MINNEAPOLIS - Although the coupe market is viable, it is also volatile. From a manufacturer's standpoint, a coupe is a low volume high maintenance proposition. So why did Nissan create a two- door version of its highly successful Altima sedan? In a phrase, Nissan wants to ride the Altima's wave.
Nissan sold about 250,000 Altima sedans last year. That's a lot. And by creating a coupe version of the car, the automaker thinks it can increase sales by up to 20 percent. That would be as many as 50,000 units. Did we say that's a lot?
To attract the younger, professional buyers who will be mostly single, Nissan didn't scrimp. The only sheet metal the coupe shares with the sedan is the hood.
We found the Altima coupe's interior a bit spartan but we didn't think it cheap. However, once we started driving the car, we forgot all about what we thought were its sparse surroundings.
The Altima coupe is shorter and lower than the sedan. It also has a shorter wheelbase. Still, we found the car very sturdy on the road. What's more, it had two distinct personalities.
We first drove the model with the 2.5- liter four- cylinder engine. It made 170 horsepower and 175 pounds- feet of torque. Although this car could be equipped with a CVT transmission, ours had a six- speed manual gearbox.
The 2.5- liter was capable and the manual gearbox was easy to shift. The coupe responded well to driver input and it cornered nicely. Power was sufficient. Most of our driving was along the bank of the Mississippi River (yep, the Mississippi begins in Minnesota), then eastward into Wisconsin.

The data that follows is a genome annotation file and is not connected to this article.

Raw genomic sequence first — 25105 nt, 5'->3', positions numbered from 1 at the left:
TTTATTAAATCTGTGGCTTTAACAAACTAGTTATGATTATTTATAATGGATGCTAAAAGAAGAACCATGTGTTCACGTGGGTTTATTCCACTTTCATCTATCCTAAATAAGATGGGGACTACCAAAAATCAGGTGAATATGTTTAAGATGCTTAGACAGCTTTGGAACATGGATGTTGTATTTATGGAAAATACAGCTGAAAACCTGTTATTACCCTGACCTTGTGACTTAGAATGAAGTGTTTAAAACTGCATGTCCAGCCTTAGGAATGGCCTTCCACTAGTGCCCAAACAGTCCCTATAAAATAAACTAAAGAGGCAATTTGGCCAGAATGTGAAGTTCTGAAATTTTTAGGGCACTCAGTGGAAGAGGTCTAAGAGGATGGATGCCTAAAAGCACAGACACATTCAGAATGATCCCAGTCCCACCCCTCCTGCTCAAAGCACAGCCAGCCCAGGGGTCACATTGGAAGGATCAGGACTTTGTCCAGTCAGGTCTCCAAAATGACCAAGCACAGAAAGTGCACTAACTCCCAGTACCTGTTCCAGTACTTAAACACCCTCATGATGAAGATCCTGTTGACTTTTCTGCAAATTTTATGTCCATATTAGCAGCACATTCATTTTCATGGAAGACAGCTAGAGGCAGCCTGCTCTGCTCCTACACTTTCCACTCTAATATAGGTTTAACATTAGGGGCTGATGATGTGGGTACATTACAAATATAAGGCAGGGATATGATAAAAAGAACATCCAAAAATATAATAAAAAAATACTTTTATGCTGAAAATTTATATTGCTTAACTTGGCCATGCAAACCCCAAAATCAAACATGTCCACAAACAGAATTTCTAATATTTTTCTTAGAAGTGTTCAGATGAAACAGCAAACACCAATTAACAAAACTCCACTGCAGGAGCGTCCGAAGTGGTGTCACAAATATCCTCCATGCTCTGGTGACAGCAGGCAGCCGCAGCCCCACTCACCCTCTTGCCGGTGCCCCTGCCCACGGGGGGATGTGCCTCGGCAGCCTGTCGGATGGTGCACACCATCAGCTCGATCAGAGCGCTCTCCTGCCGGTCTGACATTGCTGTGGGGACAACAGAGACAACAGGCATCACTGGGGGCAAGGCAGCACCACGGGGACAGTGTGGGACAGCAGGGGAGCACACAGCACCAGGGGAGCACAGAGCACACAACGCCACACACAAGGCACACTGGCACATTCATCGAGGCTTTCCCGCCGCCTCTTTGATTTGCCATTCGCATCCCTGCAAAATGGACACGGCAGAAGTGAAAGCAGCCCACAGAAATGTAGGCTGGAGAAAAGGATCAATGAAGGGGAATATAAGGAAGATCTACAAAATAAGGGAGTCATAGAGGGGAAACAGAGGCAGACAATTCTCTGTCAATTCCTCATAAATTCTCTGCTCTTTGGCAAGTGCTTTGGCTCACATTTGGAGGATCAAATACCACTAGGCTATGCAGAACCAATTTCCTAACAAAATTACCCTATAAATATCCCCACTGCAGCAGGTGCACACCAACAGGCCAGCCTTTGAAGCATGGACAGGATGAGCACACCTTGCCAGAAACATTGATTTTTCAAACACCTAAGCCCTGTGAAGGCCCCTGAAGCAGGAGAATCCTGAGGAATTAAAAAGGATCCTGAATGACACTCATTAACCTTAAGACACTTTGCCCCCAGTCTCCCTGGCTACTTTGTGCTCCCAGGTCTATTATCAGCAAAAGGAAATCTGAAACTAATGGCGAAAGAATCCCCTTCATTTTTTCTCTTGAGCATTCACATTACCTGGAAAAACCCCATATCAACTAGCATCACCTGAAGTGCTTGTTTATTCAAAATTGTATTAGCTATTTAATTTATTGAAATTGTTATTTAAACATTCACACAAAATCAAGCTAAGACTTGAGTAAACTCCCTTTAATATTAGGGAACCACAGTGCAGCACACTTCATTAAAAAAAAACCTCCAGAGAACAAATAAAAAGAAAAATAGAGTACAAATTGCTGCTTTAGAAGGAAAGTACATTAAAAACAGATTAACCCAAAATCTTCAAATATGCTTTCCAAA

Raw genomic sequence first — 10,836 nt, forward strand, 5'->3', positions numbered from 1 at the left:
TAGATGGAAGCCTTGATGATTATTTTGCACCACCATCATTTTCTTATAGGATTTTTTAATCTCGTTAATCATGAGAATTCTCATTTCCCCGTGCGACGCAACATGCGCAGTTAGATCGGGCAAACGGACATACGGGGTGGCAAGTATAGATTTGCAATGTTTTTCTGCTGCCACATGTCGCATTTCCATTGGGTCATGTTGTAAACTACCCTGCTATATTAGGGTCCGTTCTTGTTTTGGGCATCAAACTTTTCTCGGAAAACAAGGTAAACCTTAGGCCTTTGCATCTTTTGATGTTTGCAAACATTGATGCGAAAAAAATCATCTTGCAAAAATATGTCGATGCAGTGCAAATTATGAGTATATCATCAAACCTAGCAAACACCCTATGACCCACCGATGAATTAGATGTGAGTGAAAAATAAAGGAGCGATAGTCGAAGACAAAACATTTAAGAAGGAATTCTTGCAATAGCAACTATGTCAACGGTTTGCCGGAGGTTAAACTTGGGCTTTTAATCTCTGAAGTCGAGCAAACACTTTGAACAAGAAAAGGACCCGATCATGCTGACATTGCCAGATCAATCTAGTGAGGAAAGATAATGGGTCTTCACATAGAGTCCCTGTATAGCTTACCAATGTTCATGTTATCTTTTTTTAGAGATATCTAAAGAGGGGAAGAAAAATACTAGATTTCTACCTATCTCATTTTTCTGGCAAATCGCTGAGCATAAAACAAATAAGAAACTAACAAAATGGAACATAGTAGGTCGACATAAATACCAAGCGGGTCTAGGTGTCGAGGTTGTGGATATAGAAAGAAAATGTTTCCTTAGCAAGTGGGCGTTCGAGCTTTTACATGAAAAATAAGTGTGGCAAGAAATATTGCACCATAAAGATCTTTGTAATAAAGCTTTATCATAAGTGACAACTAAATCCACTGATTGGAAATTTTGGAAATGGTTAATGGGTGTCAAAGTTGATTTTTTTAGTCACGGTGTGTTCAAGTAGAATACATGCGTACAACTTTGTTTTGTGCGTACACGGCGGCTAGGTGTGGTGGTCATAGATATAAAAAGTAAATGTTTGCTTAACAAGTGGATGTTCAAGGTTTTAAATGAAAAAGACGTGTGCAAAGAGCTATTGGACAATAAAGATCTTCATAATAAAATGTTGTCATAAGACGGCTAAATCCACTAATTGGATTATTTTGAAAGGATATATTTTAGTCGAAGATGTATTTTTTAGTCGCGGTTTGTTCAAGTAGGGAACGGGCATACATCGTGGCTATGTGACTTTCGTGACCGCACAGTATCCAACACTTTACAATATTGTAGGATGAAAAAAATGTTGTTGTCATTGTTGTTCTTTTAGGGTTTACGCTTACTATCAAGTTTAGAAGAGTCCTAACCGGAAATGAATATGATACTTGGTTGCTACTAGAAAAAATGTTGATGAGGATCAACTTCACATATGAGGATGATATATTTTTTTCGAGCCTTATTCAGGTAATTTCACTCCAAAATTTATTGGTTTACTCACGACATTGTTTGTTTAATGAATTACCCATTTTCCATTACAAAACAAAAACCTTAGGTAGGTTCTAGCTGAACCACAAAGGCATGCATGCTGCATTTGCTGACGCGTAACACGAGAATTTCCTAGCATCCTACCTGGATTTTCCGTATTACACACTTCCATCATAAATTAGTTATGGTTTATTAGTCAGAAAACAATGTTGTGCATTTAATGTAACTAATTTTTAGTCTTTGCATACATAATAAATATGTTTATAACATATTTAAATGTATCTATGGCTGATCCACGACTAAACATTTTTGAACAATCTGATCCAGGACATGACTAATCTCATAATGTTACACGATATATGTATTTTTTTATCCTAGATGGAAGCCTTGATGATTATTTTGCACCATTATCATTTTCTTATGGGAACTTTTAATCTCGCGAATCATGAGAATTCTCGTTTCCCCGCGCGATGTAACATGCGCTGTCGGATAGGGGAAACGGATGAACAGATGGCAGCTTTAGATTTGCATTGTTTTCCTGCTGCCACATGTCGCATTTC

Although the gearbox was fine, we thought the only reason someone would opt for this model with a manual transmission, is that they just loved to shift gears. The 2.5- liter coupe struck us as a vehicle best suited for the ease of a CVT and everyday driving.
On the other hand, the 3.5 liter Altima coupe seemed to be made for the driver who wanted to have fun on the road everyday. Its 270 horsepower V6 could be equipped with a CVT but why do that when a six- speed manual gearbox is available? That's what we had and we found this car a great drive.
It had 258 pounds- feet of torque, great acceleration and it was really a thrill to drive on the flat, two lane country roads that dissect western Wisconsin's farm land. The only improvement would be to decrease rpm for the torque curve. Too many times, we found ourselves waiting for the car to gather speed to pass even though we had down shifted from sixth to fifth. We learned fast to drop it into fourth to get the oomph we wanted to get out and around slower vehicles quickly.
The Altima coupe had a bunch of creature comforts that are expected in today's automobiles. It could be equipped with a navigation system, a hands free phone system, glass sun roof, heated side view mirrors, rearview camera, push button start, a tilt/telescoping steering wheel, an auxiliary audio input and a tire pressure monitoring system were among the equipment.
Because the coupe is based on the sedan, Nissan did not have to spend a ton of money developing the Altima coupe from scratch and that's reflected in its price. The Altima coupe 2.5 S, with a six- speed manual, starts at $21,115. The same car with the 3.5- liter V6 starts at $25,515. For $500 more, either model can be equipped with the CVT transmission.
We found the Nissan Altima coupe to be quite capable. The only question now is can Nissan cut through the clutter of automotive advertising so that the Altima coupe can find its place in the market?